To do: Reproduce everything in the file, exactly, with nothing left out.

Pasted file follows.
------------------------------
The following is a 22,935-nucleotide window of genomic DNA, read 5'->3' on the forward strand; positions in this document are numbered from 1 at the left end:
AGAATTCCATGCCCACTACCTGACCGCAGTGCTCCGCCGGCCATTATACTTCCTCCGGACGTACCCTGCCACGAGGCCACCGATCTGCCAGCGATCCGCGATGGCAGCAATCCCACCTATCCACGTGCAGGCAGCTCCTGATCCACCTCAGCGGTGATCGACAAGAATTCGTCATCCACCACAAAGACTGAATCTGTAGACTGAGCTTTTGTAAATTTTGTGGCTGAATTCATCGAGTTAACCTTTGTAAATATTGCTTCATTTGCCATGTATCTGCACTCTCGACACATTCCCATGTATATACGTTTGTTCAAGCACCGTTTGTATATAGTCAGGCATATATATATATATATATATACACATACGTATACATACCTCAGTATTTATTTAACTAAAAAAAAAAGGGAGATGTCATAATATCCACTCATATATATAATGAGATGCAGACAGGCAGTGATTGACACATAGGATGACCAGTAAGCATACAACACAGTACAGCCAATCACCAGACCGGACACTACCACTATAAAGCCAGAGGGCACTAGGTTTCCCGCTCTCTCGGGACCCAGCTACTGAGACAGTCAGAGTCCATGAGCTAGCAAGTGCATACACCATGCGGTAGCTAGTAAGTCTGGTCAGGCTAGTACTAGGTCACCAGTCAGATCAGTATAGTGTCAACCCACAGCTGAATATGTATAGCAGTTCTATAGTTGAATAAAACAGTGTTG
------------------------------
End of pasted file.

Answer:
The following is a 22,935-nucleotide window of genomic DNA, read 5'->3' on the forward strand; positions in this document are numbered from 1 at the left end:
AGAATTCCATGCCCACTACCTGACCGCAGTGCTCCGCCGGCCATTATACTTCCTCCGGACGTACCCTGCCACGAGGCCACCGATCTGCCAGCGATCCGCGATGGCAGCAATCCCACCTATCCACGTGCAGGCAGCTCCTGATCCACCTCAGCGGTGATCGACAAGAATTCGTCATCCACCACAAAGACTGAATCTGTAGACTGAGCTTTTGTAAATTTTGTGGCTGAATTCATCGAGTTAACCTTTGTAAATATTGCTTCATTTGCCATGTATCTGCACTCTCGACACATTCCCATGTATATACGTTTGTTCAAGCACCGTTTGTATATAGTCAGGCATATATATATATATATATATACACATACGTATACATACCTCAGTATTTATTTAACTAAAAAAAAAAGGGAGATGTCATAATATCCACTCATATATATAATGAGATGCAGACAGGCAGTGATTGACACATAGGATGACCAGTAAGCATACAACACAGTACAGCCAATCACCAGACCGGACACTACCACTATAAAGCCAGAGGGCACTAGGTTTCCCGCTCTCTCGGGACCCAGCTACTGAGACAGTCAGAGTCCATGAGCTAGCAAGTGCATACACCATGCGGTAGCTAGTAAGTCTGGTCAGGCTAGTACTAGGTCACCAGTCAGATCAGTATAGTGTCAACCCACAGCTGAATATGTATAGCAGTTCTATAGTTGAATAAAACAGTGTTG